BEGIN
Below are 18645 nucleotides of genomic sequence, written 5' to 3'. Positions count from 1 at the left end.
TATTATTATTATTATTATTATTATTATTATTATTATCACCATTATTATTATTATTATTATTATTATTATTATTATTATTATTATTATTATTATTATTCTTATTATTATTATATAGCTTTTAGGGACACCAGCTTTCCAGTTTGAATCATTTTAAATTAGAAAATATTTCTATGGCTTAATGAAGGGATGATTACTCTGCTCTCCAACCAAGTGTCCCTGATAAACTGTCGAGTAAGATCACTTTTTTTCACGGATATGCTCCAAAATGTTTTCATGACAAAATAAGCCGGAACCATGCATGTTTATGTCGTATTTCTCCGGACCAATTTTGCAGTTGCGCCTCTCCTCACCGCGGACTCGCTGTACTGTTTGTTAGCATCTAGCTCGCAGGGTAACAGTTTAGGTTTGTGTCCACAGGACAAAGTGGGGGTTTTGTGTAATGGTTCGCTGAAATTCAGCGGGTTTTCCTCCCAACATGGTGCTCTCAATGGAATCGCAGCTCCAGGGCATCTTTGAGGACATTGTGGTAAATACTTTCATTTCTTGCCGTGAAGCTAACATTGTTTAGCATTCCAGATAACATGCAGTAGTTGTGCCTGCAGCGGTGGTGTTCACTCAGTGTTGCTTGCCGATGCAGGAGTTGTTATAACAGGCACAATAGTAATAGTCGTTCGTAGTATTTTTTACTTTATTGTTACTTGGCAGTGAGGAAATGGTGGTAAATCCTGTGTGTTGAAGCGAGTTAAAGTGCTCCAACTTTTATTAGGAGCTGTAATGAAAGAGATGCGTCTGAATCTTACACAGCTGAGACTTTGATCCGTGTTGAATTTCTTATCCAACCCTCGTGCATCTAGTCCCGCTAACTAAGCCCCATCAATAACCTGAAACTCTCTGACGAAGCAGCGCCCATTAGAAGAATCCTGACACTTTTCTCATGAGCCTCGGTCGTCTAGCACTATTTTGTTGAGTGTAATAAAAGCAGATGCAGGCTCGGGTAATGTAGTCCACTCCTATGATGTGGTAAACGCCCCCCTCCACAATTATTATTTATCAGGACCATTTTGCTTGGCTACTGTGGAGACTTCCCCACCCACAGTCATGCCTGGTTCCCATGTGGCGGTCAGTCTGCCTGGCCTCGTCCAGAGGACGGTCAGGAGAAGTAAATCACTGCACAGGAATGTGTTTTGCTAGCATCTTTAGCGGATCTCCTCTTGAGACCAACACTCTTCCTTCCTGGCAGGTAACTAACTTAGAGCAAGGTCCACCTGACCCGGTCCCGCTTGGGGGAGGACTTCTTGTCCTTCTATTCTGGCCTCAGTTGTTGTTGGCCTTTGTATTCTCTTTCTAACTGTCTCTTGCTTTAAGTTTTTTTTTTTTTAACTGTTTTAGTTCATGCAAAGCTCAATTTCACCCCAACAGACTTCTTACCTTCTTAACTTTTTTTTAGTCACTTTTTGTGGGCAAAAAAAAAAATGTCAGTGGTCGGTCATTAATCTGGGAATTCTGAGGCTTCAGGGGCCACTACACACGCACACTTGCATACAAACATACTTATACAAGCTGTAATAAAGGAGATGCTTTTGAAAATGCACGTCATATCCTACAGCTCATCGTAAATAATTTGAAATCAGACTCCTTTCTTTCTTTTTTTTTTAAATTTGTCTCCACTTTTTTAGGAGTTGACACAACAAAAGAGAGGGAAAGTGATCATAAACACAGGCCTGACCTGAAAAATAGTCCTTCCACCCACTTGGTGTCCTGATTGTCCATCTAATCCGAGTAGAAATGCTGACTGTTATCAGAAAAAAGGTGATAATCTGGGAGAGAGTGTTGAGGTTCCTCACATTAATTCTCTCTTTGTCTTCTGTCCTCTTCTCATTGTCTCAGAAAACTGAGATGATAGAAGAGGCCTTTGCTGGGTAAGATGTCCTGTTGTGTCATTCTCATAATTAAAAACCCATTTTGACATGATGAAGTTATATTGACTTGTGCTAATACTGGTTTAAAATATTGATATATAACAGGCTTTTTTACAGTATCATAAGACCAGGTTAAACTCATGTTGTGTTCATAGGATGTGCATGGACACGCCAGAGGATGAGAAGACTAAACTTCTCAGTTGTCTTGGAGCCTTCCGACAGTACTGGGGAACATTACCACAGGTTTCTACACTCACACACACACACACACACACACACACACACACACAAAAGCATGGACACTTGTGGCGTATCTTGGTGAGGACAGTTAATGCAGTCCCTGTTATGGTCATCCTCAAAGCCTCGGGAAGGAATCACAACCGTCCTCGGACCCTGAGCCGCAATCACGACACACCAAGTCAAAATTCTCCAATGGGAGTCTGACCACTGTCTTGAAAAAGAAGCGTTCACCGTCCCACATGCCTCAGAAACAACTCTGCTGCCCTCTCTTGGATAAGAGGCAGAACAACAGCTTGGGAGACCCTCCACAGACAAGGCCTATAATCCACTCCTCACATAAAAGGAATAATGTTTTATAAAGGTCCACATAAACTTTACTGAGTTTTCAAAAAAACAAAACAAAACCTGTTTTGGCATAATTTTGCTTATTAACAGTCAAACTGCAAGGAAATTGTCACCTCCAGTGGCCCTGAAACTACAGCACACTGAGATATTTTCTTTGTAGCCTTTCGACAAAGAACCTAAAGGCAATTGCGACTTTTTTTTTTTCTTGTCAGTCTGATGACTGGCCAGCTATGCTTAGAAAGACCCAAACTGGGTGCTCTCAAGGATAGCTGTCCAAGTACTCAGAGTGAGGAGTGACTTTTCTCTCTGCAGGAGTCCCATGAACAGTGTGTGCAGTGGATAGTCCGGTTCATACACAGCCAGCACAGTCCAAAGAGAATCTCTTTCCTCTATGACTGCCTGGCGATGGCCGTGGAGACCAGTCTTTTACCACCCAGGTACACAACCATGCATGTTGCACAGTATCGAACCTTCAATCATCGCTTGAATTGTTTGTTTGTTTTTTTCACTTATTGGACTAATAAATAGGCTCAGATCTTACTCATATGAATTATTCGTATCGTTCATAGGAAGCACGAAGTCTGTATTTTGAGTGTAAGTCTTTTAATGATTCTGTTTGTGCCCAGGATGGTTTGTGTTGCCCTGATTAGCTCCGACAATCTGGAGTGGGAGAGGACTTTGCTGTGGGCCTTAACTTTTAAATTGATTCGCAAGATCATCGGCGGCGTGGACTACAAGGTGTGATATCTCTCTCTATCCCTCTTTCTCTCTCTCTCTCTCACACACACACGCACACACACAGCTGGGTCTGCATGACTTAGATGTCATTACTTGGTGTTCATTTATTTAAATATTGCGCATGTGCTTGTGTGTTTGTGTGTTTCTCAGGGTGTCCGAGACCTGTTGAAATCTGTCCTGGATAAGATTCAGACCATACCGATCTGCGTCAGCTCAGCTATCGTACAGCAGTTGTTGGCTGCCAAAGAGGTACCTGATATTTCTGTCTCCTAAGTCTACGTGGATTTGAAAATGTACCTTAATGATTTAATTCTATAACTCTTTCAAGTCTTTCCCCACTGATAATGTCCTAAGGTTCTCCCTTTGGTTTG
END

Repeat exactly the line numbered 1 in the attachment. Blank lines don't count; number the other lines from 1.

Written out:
Below are 18645 nucleotides of genomic sequence, written 5' to 3'. Positions count from 1 at the left end.